A new type of paint made with carbon nanotubes at Rice University can help detect strain in buildings, bridges and airplanes.
The Rice scientists call their mixture "strain paint" and are hopeful it can help detect deformations in structures like airplane wings. Their study, published online this month by the American Chemical Society journal Nano Letters details a composite coating they invented that could be read by a handheld infrared spectrometer.
This method could tell where a material is showing signs of deformation well before the effects become visible to the naked eye, and without touching the structure. The researchers said this provides a big advantage over conventional strain gauges, which must be physically connected to their read-out devices. In addition, the nanotube-based system could measure strain at any location and along any direction.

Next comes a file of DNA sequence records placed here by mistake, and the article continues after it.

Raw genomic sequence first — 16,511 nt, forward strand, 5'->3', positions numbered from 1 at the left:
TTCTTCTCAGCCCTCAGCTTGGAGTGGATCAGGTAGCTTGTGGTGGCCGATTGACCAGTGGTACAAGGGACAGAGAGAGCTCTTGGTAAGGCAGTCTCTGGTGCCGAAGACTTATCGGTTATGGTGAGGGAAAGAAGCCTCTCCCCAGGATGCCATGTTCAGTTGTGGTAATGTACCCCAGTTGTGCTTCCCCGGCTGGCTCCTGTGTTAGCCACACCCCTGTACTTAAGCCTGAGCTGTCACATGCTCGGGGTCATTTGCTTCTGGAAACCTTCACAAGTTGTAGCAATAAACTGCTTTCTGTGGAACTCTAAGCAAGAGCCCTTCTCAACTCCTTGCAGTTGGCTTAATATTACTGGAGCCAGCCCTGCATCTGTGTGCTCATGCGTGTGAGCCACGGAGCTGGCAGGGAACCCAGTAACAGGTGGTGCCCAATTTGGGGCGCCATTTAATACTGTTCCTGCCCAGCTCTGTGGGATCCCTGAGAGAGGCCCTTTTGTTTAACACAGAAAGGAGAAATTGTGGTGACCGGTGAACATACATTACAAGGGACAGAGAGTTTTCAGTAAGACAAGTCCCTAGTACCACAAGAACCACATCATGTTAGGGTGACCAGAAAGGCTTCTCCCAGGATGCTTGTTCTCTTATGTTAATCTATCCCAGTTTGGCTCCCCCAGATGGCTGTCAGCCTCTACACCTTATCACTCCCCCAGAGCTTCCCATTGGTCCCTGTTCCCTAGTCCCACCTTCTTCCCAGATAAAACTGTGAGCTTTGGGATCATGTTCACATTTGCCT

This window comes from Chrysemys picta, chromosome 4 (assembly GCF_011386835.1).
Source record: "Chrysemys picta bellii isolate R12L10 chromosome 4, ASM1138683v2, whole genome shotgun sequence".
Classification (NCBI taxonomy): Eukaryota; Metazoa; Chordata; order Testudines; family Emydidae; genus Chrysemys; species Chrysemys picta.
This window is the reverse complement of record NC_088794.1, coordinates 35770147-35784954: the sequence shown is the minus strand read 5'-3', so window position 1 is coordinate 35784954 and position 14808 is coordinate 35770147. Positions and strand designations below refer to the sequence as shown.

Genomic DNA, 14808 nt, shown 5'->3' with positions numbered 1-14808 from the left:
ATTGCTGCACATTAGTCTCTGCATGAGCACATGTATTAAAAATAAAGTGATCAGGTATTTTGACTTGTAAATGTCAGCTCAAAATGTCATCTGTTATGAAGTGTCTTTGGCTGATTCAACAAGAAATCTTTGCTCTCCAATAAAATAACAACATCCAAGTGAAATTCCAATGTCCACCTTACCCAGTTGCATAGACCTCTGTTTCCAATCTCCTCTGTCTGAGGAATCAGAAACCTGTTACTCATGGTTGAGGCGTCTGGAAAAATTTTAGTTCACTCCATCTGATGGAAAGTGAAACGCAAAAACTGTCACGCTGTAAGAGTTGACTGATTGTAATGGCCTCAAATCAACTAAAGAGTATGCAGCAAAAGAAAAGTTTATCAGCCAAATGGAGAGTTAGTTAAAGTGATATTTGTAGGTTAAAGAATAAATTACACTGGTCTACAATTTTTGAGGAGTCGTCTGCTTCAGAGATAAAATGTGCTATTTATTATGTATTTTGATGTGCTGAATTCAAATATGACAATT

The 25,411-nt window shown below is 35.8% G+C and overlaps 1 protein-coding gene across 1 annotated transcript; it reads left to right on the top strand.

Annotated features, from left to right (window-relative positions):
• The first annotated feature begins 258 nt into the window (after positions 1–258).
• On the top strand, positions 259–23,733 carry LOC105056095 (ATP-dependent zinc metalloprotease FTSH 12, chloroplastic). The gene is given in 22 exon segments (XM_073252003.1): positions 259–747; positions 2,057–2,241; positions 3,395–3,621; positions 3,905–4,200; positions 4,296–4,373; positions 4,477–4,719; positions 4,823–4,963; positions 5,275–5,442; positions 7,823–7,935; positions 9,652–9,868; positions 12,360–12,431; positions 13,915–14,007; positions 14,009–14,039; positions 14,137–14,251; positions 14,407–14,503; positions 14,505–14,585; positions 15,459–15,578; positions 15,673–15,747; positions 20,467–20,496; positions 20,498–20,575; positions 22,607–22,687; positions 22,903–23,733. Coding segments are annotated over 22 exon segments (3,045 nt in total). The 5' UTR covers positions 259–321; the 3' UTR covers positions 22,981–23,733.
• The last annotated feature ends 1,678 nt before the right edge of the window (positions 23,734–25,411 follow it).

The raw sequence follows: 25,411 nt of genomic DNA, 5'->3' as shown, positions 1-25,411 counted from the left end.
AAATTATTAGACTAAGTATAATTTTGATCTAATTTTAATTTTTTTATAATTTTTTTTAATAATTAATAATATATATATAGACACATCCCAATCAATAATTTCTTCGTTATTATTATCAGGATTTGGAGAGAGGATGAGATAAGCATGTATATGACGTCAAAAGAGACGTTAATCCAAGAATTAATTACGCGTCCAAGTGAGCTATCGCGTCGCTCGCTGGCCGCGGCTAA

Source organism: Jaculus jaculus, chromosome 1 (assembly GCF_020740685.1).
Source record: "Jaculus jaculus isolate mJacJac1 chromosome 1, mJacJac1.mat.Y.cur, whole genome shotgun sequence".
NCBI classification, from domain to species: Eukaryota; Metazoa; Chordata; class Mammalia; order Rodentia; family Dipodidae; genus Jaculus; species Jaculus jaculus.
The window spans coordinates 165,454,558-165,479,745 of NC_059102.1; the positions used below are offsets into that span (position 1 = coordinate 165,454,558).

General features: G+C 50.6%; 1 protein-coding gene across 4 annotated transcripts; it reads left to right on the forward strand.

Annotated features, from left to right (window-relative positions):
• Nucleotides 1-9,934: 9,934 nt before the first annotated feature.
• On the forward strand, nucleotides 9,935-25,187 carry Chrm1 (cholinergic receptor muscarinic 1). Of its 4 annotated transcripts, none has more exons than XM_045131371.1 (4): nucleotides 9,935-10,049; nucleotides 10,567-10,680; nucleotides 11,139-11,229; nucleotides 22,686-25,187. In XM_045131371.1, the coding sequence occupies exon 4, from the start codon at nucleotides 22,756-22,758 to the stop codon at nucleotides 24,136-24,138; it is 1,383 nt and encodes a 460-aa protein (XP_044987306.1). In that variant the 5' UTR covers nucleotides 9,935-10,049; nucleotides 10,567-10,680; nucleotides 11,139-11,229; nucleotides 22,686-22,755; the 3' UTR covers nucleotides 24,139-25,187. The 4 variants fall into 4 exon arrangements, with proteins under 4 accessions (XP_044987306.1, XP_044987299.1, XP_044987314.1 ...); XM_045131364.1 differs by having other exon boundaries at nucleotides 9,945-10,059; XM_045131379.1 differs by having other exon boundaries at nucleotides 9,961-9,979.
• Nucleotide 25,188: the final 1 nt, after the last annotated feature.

Rice chemistry professor Bruce Weisman led the discovery and interpretation of near-infrared fluorescence from semiconducting carbon nanotubes in 2002, and he has since developed and used novel optical instrumentation to explore nanotubes' physical and chemical properties.
Satish Nagarajaiah, a Rice professor of civil and environmental engineering and of mechanical engineering and materials science, and his collaborators led the 2004 development of strain sensing for structural integrity monitoring at the macro level using the electrical properties of carbon nanofilms dense networks/ensembles of nanotubes. Since then he has continued to investigate novel strain sensing methods using various nanomaterials.
But it was a stroke of luck that Weisman and Nagarajaiah attended the same NASA workshop in 2010. There, Weisman gave a talk on nanotube fluorescence. As a flight of fancy, he said, he included an illustration of a hypothetical system that would use lasers to reveal strains in the nano-coated wing of a space shuttle.
"I went up to him afterward a
|Contact: David Ruth|